Godspeed You! Black Emperor
It’s not something that happens too often, but Asunder, Sweet and Other Distress, the new record by Godspeed You! Black Emperor (just “Godspeed” henceforth), makes you connect not just with the music itself but also with the process of its creation. Excuse my indulgence, but through the almost 14 minutes of Piss Crowns Are Trebled, it isn’t hard to imagine eight people huddled together in a smallish room — some sitting, others standing, a few leaning against a wall — barely communicating or even looking at each other, just playing their instruments with a surreal sort of intensity, while a ninth plays around with film projections. And then, concurrently forming is a post-apocalyptic visual landscape, a bleak reminder that mankind has reached a stage where it’s already too late. It’s classic Godspeed, really, but it’s also something that never fails to take this writer by some kind of surprise.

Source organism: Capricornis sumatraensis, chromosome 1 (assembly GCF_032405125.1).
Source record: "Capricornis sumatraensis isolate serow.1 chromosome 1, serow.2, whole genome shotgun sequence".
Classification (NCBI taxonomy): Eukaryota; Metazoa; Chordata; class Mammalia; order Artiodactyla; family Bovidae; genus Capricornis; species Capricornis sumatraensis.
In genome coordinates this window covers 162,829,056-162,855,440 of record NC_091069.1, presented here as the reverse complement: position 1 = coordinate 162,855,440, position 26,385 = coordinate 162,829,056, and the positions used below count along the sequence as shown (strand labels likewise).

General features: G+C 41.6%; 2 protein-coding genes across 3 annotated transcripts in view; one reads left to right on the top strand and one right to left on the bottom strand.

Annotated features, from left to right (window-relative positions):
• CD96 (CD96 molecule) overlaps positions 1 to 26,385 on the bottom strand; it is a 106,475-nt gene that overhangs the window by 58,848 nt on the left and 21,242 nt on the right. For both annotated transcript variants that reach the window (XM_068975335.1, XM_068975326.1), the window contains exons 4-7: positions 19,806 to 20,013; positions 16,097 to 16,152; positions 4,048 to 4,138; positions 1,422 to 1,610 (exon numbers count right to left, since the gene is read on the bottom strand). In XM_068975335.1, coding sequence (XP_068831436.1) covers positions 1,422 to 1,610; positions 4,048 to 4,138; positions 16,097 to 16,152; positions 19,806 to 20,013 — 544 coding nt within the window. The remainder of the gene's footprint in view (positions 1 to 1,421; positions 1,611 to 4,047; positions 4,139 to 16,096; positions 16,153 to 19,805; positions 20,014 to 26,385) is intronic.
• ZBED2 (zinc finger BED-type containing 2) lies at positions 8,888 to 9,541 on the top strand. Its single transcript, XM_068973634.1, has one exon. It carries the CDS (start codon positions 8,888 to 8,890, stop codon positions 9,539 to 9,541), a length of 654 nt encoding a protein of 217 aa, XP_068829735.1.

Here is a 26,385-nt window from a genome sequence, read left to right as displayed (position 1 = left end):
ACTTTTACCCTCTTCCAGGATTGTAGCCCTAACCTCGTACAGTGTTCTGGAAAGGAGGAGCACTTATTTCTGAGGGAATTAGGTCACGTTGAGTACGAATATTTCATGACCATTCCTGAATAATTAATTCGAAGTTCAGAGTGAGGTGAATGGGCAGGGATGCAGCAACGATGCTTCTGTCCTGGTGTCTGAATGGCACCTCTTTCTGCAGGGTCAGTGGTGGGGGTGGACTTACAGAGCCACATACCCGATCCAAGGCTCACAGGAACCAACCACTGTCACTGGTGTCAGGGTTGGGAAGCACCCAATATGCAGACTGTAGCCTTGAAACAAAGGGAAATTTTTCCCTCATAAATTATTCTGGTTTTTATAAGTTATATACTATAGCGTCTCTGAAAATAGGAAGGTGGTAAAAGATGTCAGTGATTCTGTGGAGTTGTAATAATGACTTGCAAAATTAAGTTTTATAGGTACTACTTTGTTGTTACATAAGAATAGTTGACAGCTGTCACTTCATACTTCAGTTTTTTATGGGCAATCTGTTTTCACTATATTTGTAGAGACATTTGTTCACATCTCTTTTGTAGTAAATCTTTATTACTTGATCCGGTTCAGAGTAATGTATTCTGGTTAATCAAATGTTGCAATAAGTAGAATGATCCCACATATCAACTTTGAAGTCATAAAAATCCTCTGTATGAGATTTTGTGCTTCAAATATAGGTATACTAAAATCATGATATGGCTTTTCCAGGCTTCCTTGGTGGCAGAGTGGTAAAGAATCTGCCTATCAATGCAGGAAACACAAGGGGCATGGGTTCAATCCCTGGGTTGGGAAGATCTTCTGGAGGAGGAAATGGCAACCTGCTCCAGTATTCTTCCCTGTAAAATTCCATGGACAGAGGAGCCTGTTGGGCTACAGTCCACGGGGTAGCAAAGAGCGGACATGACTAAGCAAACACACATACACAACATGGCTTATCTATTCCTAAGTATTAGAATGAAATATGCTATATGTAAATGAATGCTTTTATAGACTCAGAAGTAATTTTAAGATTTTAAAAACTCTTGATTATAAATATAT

The Canadian avant-garde instrumental nine-piece ensemble seems to exist in a different sphere altogether — like an idiot savant or an iconoclast or a revolutionary. This newest release sees them follow a pattern similar to 2012’s comeback release, Allelujah! Don’t Bend! Ascend! There are four pieces on the record, the aforementioned album closer and Peasantry or ‘Light! Inside of Light!’, which opens the record, being the only two “songs” on it (if you could reduce any Godspeed creation to such a simplistic notion). The other two pieces are sprawling drone compositions that play around with sound, not just aesthetically but also with the philosophical/intellectual idea of noise and the perceived consumption of music. Again, this isn’t Godspeed pushing the bar all of a sudden; these are ideas they’ve tackled throughout their on-off 20-plus years of existence, promulgating this same spirit through all their spinoffs and offshoots signed on to Constellation Records (a label that’ll probably get its proper due well after this surge of Canadian experimental music has dissipated). In the meantime, we do still have Godspeed, although it’s a shame this release — their first single album — is only 40 minutes long.